MODULE 1 About Me

 

Resilience

The ability to adapt and cope with stress.

 

 

Introduction to the soft skill

Resilience at work refers to an individual’s ability to deal with stressful or tough situations. A resilient person has a large capacity to cope with pressure and overcome barriers in the workplace. Resilience can be learnt and cultivated by building habits that support and strengthen this ability to cope with stress.

 

 

Why is this an important skill?

Employers value resilience in potential employees, as they are likely to be better equipped for dealing with dynamic work environments and challenges at work. Resilient employees are more likely to remain focussed during difficult times, be future-oriented and curious to learn.

Resilience helps employees to deal with stress in the workplace. Stressful work environments can negatively impact on organisations, therefore resilient employees are attractive to employers, as they are less likely to be affected by stress.

Facing setbacks and challenges at work is almost inevitable. Resilient employees will not perceive this negatively but will be able to ‘bounce back’ and learn from their experience.

Resilience is closely linked to workplace wellbeing, which can be affected by social lives, leisure pursuits, mental and physical health. Happier and healthier employees are more likely to perform well.

 

 

Open Education Resources + Icebreakers

 

 

Exercises to help you develop this skill

 

 

Exercise 1: Energy Givers and Energy Takers

 

This exercise is designed to help you identify the overall energy givers and energy takers in your life, to help you to see the bigger picture and work out which areas require greater focus for improved satisfaction and productivity.

Consider the nine ‘life domains’ as identified by the NDTI (n.d.) (see image below). It is important that when evaluating one aspect of our lives, e.g. work, we understand how the many other factions of our lives influence this. In the image below, you will see how your identity can be divided into nine key areas, each one just as important as another. Using this image, take a few minutes to think of what you could include in each domain.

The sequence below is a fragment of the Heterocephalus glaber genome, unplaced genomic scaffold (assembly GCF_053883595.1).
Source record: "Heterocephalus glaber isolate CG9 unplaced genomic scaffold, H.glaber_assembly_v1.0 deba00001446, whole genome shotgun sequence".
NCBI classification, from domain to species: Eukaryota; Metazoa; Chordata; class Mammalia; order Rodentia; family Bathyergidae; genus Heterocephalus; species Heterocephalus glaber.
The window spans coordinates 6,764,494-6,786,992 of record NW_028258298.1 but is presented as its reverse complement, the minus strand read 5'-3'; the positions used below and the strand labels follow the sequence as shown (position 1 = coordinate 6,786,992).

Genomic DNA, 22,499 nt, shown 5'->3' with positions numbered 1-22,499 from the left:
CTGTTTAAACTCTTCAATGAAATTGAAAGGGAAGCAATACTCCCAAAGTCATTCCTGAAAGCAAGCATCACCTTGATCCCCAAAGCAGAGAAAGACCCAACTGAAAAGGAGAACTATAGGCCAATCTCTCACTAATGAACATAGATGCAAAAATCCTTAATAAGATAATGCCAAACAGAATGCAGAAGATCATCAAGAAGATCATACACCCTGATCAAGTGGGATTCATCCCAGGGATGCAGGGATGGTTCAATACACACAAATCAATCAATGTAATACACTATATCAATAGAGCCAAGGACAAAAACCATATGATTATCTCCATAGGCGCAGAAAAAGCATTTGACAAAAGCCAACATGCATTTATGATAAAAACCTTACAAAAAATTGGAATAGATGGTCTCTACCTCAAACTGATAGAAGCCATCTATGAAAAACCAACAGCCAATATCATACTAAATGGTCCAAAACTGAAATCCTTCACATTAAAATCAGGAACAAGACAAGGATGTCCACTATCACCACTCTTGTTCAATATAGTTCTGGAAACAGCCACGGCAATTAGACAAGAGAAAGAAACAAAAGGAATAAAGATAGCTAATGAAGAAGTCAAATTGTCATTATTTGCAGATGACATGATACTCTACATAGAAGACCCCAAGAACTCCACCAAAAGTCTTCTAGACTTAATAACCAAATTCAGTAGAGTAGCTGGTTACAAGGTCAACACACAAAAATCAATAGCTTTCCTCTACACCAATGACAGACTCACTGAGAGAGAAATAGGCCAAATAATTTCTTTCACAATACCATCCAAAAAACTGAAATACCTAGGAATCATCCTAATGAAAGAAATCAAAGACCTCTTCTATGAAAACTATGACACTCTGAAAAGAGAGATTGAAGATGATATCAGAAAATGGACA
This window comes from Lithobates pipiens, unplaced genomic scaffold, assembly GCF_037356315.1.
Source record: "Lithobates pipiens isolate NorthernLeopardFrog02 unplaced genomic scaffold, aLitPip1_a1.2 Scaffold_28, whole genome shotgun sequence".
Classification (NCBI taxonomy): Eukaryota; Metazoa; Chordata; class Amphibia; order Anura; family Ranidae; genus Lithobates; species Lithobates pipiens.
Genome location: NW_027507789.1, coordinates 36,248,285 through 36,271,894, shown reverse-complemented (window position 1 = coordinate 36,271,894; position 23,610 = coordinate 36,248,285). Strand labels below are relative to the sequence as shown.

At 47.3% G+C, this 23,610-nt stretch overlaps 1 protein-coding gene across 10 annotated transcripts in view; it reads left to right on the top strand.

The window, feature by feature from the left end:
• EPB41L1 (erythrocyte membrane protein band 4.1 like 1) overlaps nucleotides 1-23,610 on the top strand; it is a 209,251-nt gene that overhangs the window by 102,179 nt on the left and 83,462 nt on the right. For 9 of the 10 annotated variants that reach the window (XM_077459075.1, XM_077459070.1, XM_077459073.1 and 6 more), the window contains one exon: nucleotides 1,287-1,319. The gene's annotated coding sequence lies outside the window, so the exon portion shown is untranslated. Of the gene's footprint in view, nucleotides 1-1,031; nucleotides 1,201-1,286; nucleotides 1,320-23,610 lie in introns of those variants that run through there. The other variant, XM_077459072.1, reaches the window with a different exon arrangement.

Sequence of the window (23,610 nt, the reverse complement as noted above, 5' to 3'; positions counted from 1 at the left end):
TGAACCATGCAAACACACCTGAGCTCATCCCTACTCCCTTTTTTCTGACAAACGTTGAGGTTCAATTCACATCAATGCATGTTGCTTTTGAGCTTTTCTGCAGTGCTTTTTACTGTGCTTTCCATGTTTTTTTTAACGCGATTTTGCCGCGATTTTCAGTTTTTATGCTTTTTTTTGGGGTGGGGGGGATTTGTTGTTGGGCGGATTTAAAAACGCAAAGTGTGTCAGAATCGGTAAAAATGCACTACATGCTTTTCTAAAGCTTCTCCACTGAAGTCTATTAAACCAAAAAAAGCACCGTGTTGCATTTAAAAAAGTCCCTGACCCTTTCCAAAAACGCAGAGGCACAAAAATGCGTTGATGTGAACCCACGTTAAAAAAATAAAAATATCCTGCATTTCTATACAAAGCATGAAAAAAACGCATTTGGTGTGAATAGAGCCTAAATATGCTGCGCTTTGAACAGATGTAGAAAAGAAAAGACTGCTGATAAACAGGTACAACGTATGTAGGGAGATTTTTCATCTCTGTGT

Activity

Research a potential employing organisation

Do the laundry

Get a haircut

Send off job application

 

Once you have completed this, put a ‘+’ or a ‘-‘ next to each activity to indicate whether this task either gives you energy or takes your energy away (download here the Activity template).

 

Example:

 

Activity

Energy – giver or taker?

Research a potential employing organisation

+

Do the laundry

-

Get a haircut

+

Send off job application

+

 

Now review your list. How is the balance between energy givers and energy takers? Are there any steps you could take to increase the number of energy givers?

Think about your identity domains (see above image). Are there any that you have not covered on your list? And if so, would it boost your energy to do so? E.g. a creative person who does nothing to do with the ‘arts’ domain may experience reduced energy, as they are not fulfilling their passion.

 

Notice the energy-giving activities. Think about why these activities give you energy and how you can incorporate more of this into your daily life. Do these activities have anything in common? Perhaps you notice that you get a lot of energy from tasks that involve interacting with others.

 

Completing this exercise can help you to become more aware of your overall energy levels and take more notice of the activities that boost and reduce your energy levels. With this knowledge, you will be more able to plan and structure your days to allow for a balanced workload. You will know which tasks to focus on when you need an energy boost and which tasks you can delay until you are feeling more resilient. Being able to manage your workload will enable you to remain productive and give you better control over your overall wellbeing.

 

Exercise 2: Dealing with Setbacks

 

Experiencing setbacks at work is somewhat inevitable. Therefore, we need to be able to cope with them and retain a positive mindset.